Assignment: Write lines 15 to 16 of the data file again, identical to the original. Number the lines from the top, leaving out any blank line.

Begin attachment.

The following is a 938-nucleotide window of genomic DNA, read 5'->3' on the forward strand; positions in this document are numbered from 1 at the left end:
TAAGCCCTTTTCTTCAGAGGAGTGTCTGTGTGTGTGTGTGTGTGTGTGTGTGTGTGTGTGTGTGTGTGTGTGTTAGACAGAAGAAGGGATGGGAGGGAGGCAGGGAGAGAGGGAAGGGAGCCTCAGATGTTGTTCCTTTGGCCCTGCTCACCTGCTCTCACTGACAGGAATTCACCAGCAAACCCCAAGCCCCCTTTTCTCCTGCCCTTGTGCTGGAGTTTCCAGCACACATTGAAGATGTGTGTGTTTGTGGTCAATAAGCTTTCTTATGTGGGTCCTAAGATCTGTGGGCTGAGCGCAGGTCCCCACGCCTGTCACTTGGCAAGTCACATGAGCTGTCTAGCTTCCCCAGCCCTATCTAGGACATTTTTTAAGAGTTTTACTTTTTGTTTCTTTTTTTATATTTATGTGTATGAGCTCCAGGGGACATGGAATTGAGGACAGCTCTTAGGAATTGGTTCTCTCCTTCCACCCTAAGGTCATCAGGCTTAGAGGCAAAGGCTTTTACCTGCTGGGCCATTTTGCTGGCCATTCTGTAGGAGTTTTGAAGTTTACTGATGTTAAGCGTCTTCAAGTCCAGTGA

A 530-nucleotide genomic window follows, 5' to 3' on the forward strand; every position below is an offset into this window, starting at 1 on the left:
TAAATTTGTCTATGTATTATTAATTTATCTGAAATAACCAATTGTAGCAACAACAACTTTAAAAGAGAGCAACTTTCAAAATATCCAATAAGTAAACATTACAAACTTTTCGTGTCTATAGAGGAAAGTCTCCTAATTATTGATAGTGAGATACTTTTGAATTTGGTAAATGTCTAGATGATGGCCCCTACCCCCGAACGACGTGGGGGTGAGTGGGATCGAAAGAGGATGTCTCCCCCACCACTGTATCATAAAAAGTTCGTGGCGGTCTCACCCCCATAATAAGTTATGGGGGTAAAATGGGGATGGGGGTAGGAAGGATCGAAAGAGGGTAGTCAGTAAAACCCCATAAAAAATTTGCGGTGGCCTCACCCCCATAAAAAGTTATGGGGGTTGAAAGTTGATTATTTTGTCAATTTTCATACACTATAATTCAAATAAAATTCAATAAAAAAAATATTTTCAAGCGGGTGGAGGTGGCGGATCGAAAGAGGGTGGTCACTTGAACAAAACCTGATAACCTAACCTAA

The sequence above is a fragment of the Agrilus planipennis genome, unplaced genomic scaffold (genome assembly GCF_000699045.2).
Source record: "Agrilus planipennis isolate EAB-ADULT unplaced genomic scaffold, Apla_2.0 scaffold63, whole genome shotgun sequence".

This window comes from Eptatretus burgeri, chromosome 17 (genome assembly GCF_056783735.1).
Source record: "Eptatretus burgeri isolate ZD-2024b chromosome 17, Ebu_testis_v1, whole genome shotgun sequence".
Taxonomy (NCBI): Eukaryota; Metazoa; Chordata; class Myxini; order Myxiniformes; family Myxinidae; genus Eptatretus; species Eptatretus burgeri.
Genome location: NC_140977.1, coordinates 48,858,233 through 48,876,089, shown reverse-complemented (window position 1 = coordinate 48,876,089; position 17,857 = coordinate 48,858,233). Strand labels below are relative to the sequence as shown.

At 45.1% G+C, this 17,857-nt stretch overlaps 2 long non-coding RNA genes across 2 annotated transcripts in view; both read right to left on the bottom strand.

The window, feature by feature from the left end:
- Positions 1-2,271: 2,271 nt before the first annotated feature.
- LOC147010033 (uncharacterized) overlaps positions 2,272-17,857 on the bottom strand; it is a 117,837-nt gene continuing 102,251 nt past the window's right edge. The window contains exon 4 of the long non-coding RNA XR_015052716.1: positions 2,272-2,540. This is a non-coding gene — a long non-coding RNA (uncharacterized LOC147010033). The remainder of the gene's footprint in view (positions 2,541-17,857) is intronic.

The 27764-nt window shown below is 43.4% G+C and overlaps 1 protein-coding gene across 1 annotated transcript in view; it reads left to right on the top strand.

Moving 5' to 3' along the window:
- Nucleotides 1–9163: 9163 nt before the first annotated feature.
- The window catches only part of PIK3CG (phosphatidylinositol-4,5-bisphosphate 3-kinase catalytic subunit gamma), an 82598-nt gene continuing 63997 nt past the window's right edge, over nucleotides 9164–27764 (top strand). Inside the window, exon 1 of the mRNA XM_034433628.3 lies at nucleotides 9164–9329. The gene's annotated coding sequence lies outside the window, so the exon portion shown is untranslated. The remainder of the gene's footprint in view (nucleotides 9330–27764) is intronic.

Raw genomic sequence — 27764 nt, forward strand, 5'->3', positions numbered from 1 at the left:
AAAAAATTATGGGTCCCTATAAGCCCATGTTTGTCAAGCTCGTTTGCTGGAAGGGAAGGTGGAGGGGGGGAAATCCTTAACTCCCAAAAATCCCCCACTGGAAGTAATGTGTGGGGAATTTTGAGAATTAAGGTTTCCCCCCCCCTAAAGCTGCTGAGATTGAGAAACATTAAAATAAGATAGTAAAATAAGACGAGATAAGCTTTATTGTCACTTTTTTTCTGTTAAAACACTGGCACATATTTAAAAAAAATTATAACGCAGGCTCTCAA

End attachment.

The 27764-nt window shown below is 43.4% G+C and overlaps 1 protein-coding gene across 1 annotated transcript in view; it reads left to right on the top strand.

Moving 5' to 3' along the window: